The programme, initiated in 2002 in both Pakistan and Iran, passed the landmark number today with the departure of the 207,210th Afghan refugee from Pakistan so far this year. In addition, more than 1.2 million Afghans have returned from Iran, bringing to over 3.7 million the total returns to Afghanistan from Iran and Pakistan.
"This is an unprecedented number of people returning to their homeland and a testament both to the improving conditions in Afghanistan and the desire of Afghan refugees to participate in the rebuilding of their country," UN High Commissioner for Refugees António Guterres said in Geneva.
"Even the 200,000 Afghans who have received UNHCR assistance to go home from Pakistan in 2005 make this our largest voluntary repatriation programme anywhere in the world this year," he said. "This programme continues to meet the needs of most Afghans in Pakistan even as we discuss with the government of Pakistan solutions for those who still remain."
The UNHCR programme was launched more than three years ago from both Iran and Pakistan - the two main countries hosting Afghan refugees - following the fall of the Taliban regime in Afghanistan, which gave the chance for peace after more than 22 years of war that had forced millions of Afghans into exile.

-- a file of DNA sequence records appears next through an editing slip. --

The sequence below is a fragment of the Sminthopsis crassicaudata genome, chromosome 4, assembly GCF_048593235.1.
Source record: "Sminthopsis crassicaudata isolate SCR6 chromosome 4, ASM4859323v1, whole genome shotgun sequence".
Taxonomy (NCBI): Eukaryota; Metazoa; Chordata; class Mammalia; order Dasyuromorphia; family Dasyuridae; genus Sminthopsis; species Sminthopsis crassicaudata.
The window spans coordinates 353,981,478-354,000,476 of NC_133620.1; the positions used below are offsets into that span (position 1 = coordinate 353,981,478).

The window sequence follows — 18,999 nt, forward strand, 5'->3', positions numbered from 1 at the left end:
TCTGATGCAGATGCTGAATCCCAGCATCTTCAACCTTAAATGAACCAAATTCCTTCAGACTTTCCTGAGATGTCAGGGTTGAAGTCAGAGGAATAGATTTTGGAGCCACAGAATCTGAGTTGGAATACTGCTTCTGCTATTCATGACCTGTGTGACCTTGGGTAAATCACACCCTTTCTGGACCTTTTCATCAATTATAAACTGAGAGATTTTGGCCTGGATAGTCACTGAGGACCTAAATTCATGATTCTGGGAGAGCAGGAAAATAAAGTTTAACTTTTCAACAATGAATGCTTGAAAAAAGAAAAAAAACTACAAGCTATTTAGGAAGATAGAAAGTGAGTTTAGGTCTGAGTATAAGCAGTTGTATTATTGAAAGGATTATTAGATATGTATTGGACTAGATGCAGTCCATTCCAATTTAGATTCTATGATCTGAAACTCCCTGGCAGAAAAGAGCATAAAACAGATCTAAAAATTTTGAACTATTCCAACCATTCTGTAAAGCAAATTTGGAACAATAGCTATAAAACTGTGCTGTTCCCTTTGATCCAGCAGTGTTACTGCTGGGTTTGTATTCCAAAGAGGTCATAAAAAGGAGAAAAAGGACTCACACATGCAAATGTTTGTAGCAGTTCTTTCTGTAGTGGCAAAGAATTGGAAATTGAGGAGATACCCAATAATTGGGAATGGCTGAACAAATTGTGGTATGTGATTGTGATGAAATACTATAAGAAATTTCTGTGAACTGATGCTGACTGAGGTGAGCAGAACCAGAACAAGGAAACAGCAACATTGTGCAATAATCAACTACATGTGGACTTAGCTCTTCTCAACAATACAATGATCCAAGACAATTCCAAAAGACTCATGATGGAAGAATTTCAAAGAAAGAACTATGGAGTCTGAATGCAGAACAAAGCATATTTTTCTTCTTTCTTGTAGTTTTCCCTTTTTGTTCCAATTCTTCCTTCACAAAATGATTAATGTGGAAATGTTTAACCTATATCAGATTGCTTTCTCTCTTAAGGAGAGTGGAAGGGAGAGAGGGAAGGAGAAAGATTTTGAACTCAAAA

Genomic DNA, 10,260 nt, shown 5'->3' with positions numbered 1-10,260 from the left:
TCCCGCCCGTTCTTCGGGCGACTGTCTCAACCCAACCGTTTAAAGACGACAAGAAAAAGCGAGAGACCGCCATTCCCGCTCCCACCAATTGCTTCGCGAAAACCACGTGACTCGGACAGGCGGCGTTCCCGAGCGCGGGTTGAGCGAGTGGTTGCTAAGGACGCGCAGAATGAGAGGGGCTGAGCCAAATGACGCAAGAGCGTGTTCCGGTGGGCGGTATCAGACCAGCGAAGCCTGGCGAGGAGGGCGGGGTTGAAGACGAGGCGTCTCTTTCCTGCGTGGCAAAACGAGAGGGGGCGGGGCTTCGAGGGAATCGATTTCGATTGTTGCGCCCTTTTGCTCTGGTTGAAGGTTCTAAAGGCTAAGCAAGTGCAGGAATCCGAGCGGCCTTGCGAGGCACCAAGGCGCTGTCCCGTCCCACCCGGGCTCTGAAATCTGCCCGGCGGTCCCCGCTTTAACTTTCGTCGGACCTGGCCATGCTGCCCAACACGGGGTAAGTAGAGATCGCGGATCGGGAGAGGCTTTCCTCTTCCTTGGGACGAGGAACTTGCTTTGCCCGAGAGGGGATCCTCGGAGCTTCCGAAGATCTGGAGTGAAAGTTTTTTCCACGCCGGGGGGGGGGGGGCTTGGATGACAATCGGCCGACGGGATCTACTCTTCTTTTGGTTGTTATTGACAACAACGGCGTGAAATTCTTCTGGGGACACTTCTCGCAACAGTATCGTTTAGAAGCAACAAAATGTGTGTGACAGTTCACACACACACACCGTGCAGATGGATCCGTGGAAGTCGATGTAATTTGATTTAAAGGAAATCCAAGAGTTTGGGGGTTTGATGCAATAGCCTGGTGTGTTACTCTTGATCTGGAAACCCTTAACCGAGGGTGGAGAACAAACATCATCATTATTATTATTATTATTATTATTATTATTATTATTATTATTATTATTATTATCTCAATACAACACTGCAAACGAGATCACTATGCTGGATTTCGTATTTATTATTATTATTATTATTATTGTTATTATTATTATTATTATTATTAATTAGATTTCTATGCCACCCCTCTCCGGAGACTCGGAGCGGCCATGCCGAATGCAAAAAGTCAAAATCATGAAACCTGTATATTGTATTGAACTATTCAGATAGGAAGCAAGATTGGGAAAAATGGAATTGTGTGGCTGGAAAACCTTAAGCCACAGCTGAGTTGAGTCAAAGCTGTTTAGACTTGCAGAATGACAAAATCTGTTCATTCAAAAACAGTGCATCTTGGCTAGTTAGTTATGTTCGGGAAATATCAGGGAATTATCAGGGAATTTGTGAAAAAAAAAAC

Nearly 1.6 million Afghans returned from Pakistan with UNHCR in 2002, followed by some 340,000 in 2003 and more than 390,000 last year. UNHCR estimates that 400,000 Afghans will return from Pakistan in 2005.
The UNHCR repatriation programme from Pakistan is governed by a Tripartite Agreement grouping UNHCR and the governments of Afghanistan and Pakistan. The accord expires next March and the parties are negotiating what arrangements will follow.
Under the programme, Afghans wishing to return from Pakistan receive travel grants ranging between US$3 and $30 per person, depending on the distance to the destination in Afghanistan, plus a $12 per capita grant to help them re-establish themselves in their homeland. All returnees over the age of six years are given iris recognition tests to ensure that they have not previously received repatriation assistance.
While voluntary repatriation is the preferred solution for Afghans in neighbouring countries, UNHCR has begun talks with the governments of Iran and Pakistan on how to manage Afghans who remain after the Tripartite Agreements expire.
Afghanistan, which was an extremely poor country even before it was devastated by decades of war, could take many years of development before it can absorb all those Afghans who remain outside its borders.
By Jack Redden